PATERSON, NJ – First Ward resident Nadia Mahand was upset about the public library branch on North Main Street that’s been closed since last summer’s historic flooding.

“The children in this area need a library,’’ she said. “The nearest library is way up Union Boulevard or Broadway. That’s too far. Now, they can’t go around the corner to the library to use the computers, do their book reports or essays. They need that.’’

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Mahand expressed her concerns at the 1st Ward Quality of Life meeting on February 22 at School 28, the first in a series of six sessions designed to get residents’ input as municipal officials craft a plan to deal with Paterson’s quality of life issues

About 30 people attended the 1st Ward session. Among the issues put on the table were abandoned or neglected buildings, garbage-strewn lots owned by the city, drug dealing, the non-responsiveness of some city officials and the conduct of the drivers of downtown Paterson jitney buses.

The event was moderated by Donna Nelson-Ivy, director of Paterson’s Department of Health & Human Services, which is sponsoring the quality of life meetings. Nelson-Ivy wrote down residents’ responses and set the tone of the meeting by explaining the potential of a community engagement strategy.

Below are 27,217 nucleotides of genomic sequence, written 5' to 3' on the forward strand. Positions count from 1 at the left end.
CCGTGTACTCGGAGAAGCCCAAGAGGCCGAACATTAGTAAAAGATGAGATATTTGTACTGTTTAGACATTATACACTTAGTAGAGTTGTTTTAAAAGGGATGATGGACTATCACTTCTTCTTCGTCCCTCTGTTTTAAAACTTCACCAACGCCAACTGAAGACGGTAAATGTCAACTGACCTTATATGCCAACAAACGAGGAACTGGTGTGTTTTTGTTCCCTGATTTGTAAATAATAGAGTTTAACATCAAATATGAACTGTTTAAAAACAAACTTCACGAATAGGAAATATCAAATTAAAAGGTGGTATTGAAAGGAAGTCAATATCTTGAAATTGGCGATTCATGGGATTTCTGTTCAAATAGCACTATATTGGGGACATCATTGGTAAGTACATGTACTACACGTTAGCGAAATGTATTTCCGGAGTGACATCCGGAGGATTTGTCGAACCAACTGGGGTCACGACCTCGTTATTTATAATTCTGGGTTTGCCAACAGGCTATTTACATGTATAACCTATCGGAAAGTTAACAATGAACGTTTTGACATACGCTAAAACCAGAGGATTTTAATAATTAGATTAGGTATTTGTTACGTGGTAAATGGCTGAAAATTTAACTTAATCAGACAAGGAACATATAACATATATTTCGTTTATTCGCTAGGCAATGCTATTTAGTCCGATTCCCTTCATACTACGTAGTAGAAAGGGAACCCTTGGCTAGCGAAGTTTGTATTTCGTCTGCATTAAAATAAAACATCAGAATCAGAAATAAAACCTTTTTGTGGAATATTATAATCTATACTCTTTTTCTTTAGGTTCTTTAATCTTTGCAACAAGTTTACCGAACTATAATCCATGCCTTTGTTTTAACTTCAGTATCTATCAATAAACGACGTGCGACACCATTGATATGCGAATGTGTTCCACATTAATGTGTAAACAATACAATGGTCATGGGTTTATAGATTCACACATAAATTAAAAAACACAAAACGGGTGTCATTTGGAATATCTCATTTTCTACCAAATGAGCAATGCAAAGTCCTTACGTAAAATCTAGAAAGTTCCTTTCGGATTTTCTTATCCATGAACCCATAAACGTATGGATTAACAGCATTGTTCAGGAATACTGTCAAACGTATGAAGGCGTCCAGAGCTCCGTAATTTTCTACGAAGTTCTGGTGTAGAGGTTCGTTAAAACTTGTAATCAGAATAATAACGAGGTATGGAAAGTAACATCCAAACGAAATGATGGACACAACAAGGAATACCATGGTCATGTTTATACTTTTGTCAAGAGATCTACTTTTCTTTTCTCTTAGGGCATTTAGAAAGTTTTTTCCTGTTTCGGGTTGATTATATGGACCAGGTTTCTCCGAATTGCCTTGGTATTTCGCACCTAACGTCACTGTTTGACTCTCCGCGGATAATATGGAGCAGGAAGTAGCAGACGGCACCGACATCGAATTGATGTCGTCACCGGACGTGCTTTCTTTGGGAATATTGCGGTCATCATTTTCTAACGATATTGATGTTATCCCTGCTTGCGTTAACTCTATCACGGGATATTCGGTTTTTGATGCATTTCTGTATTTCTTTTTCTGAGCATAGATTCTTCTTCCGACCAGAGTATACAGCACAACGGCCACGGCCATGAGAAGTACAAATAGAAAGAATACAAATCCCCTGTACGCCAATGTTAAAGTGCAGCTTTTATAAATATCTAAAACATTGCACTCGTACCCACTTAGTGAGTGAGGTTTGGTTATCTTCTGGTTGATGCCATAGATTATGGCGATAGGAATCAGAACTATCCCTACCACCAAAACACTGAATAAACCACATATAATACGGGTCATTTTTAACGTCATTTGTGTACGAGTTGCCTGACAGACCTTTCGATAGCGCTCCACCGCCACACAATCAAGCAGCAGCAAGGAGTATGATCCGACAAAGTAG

“We are all in this together,” she said.

Some folks were disappointed in the turnout. They felt more people should have come out to discuss the many issues confronting the 1st Ward.

 “I have been at these council meetings where people who were not homeowners have been very disrespected because they are not taxpayers,’’ said resident Linda Stancil when asked she thought there were not more people present. “But anybody who pays anything, if you get a check or paycheck or anything, there are taxes somewhere.’’

“This is, I think, one of the reasons why you don’t get an outpouring of people to come to these community meetings,’’ Stancil added. “I’m not saying this is the only reason, there may be other reasons, but this could be one of the reasons. They are not addressing people who rent.”

City Council President Anthony Davis, who represents the 1st Ward, urged the audience to remain focused on what the city and residents can accomplish with mutual cooperation.  “Instead of us getting angry and upset at who is not here, let’s think about it,’’ Davis said. He mentioned that he has been down to Trenton twice in recent weeks and met with state officials.

“They are ready to help Paterson,’’ Davis said. “But we have to learn to help ourselves.”

Here’s the schedule for the other quality of life meetings, all of which will be held from on Wednesday evenings from 6:30 – 8:30 pm:

                Ward 2 – February 29 at School 27

                Ward 3 – March 7 at School 26

                Ward 4 – March 14 at Rosa Parks performing arts high school

                Ward 5 – March 21 at Eastside High School

                Ward 6 – March 28 at School 25